FAQs + Resources
What are sanctions? What is OFAC?
Sanctions are a national security and foreign policy tool that are applied to non-US persons and entities (hereafter, “person”). The sanctioning of a person doesn’t impose any obligation on that person. Instead, the sanctioning of a person generally imposes obligations on US persons, requiring them to cease transactions and commercial relationships with the sanctioned person and to block/seize the assets of the sanctioned person. The Treasury Department’s Office of Foreign Assets Control (OFAC) administers and enforces U.S. sanctions. (Source: US Treasury FAQs)
What is the objective of sanctions?
Sanctions are not a punishment but rather a tool intended to influence the actions of a foreign person. As Treasury explains, “the power and integrity of OFAC sanctions derive not only from OFAC’s ability to designate and add persons to the SDN List, but also from its willingness to remove persons from the SDN List consistent with the law. The ultimate goal of sanctions is not to punish, but to bring about a positive change in behavior.” (Source: US Treasury)
What information has Treasury released about the sanctioning of Tornado Cash?
Press release announcing the sanctions
List of specific websites, wallets, and smart contracts designated
What is a “specific license” and under what situations would a US person seek a license?
“A license is an authorization from OFAC to engage in a transaction that otherwise would be prohibited. If your funds have been blocked or ‘frozen’ by a financial institution or other party due to a possible link to OFAC-administered sanctions, you may apply for a specific license…” (Source: US Treasury)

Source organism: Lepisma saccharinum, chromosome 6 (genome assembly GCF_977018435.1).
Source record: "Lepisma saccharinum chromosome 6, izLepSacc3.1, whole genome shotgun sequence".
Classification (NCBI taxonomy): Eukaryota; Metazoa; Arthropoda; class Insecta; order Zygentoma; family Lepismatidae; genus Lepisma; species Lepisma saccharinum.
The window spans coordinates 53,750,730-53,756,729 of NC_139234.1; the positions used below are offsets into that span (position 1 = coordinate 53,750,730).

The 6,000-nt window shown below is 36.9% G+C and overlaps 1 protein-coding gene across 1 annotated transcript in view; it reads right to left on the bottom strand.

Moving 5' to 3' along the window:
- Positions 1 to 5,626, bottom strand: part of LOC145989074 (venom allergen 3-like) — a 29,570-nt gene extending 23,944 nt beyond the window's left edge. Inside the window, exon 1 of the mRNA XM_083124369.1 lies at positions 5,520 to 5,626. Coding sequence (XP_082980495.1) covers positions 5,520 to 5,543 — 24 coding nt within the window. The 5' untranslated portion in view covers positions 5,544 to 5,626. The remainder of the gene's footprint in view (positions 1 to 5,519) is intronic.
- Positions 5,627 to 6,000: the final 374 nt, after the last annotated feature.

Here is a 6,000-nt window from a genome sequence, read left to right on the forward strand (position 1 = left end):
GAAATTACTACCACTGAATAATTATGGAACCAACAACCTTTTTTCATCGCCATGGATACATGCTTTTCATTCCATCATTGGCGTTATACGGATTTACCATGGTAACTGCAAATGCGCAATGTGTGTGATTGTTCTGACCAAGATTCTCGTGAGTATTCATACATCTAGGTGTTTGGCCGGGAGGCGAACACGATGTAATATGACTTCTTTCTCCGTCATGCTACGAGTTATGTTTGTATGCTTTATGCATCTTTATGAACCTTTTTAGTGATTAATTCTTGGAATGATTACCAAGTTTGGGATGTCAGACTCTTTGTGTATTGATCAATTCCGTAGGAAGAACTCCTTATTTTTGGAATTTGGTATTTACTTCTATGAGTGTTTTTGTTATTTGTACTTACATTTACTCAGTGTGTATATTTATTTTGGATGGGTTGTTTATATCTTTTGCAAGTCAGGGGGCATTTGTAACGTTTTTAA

You can apply for a specific license at this link.
What’s a more in depth (but not too long) description of the US sanctions system?
This opinion from US magistrate judge Zia Faruqui provides a good overview of the system.
As a U.S. person, is it true that I can have criminal liability for something I had no control or knowledge of in the context of sanctions?
No. As Judge Faruqui explains (citations omitted and emphases added):
“Criminal penalties may arise from willful violations, while civil penalties are imposed on a strict liability basis.”
As a U.S. person, do I have other obligations?
Yes. As Judge Faruqui explains (citations omitted):
“U.S. persons are prohibited from participating in or facilitating transactions, even if ultimately concluded by foreign persons, which would be prohibited if performed by the U.S. person directly.”
I’m not a U.S. person. Do I have anything to watch out for?
Yes. As Judge Faruqui explains (citations omitted):